5.3 By the beginning of 2009, the EHDI Program will collaborate with the Bureau of Vital Statistics to receive monthly lists of children born outside of hospitals in order to follow-up on their hearing screening status.
5.4 By early 2010, the EHDI Program will develop and distribute a joint newsletter with the Newborn Metabolic Screening Program on a quarterly basis to all primary care providers (including midwives, nurse practitioners, and community health aides/practitioners) that provides information on number of screens, missed infants, where to go for screening, and any important updates.
In the State of Alaska, approximately 4.6% of infants are born outside of birthing hospitals either in private homes or free standing birthing centers. Screening equipment is in place in eight public health centers in communities where there is not a birthing hospital or there is a high rate of out of hospital births. In addition, several birthing hospitals will screen infants born out of hospital for free or a reduced charge as a means to increase access to newborn hearing screening and meet the one month goal of the National 1-3-6 Goals. Cards with the locations for these centers and participating hospitals that can provide screens have been printed. These cards will soon be distributed to providers in the communities listed on the cards. The EHDI Program Manager will continue to distribute these cards at community visits to primary care providers, birthing centers, lay midwives, and early intervention providers. In addition to distributing these cards and EHDI brochures, focus will be placed on educating birthing center staff on the EHDI protocol and their responsibility regarding promoting hearing screening as outlined in their recently established birthing center regulations.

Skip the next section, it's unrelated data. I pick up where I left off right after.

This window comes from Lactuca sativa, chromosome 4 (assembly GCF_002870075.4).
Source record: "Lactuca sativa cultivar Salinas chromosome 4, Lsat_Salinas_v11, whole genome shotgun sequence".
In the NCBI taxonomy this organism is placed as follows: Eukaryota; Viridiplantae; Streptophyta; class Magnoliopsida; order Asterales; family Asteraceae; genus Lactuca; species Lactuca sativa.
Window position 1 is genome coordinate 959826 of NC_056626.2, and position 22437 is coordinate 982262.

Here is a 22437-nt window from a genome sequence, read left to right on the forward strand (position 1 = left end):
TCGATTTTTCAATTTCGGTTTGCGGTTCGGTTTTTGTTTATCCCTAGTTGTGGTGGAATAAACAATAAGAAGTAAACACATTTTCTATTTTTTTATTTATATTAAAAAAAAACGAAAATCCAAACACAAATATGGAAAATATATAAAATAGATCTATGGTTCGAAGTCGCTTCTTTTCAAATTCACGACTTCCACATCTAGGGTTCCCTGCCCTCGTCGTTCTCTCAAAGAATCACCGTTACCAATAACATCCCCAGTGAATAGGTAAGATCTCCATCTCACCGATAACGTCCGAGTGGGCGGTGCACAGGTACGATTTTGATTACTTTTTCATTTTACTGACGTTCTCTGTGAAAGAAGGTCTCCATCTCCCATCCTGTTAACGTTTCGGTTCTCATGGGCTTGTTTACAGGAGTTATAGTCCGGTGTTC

The EHDI Program is developing an agreement with the State Bureau of Vital Statistics to receive a monthly list of children born out of hospitals. This list will be matched with the EHDI database for hearing screening and newborn metabolic screen screening results. Analysis of the data will identify if a particular birthing center requires additional education on the EHDI process or on data entry.
Continuing education to primary care providers throughout Alaska regarding the importance of newborn hearing screening and intervention will be offered at private offices, community and tribal health centers. A joint newborn metabolic screening and newborn hearing screening